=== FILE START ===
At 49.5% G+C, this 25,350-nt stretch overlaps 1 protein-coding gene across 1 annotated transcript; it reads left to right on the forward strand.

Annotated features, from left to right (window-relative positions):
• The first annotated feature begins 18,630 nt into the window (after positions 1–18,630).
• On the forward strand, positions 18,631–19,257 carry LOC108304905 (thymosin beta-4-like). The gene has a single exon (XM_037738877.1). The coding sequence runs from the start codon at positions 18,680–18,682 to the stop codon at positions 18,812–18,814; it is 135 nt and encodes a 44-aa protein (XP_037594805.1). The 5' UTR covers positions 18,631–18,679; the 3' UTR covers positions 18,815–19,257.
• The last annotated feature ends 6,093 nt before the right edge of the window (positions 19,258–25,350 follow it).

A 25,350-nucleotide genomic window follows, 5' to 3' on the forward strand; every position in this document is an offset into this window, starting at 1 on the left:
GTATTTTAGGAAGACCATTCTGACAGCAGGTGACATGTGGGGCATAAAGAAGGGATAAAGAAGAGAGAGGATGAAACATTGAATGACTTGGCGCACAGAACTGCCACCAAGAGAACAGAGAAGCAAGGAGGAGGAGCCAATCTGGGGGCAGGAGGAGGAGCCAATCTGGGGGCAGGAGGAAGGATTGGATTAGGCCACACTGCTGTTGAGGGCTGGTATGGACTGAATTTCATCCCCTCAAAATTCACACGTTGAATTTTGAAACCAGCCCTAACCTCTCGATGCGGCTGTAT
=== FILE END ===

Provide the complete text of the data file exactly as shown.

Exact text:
At 49.5% G+C, this 25,350-nt stretch overlaps 1 protein-coding gene across 1 annotated transcript; it reads left to right on the forward strand.

Annotated features, from left to right (window-relative positions):
• The first annotated feature begins 18,630 nt into the window (after positions 1–18,630).
• On the forward strand, positions 18,631–19,257 carry LOC108304905 (thymosin beta-4-like). The gene has a single exon (XM_037738877.1). The coding sequence runs from the start codon at positions 18,680–18,682 to the stop codon at positions 18,812–18,814; it is 135 nt and encodes a 44-aa protein (XP_037594805.1). The 5' UTR covers positions 18,631–18,679; the 3' UTR covers positions 18,815–19,257.
• The last annotated feature ends 6,093 nt before the right edge of the window (positions 19,258–25,350 follow it).

A 25,350-nucleotide genomic window follows, 5' to 3' on the forward strand; every position in this document is an offset into this window, starting at 1 on the left:
GTATTTTAGGAAGACCATTCTGACAGCAGGTGACATGTGGGGCATAAAGAAGGGATAAAGAAGAGAGAGGATGAAACATTGAATGACTTGGCGCACAGAACTGCCACCAAGAGAACAGAGAAGCAAGGAGGAGGAGCCAATCTGGGGGCAGGAGGAGGAGCCAATCTGGGGGCAGGAGGAAGGATTGGATTAGGCCACACTGCTGTTGAGGGCTGGTATGGACTGAATTTCATCCCCTCAAAATTCACACGTTGAATTTTGAAACCAGCCCTAACCTCTCGATGCGGCTGTAT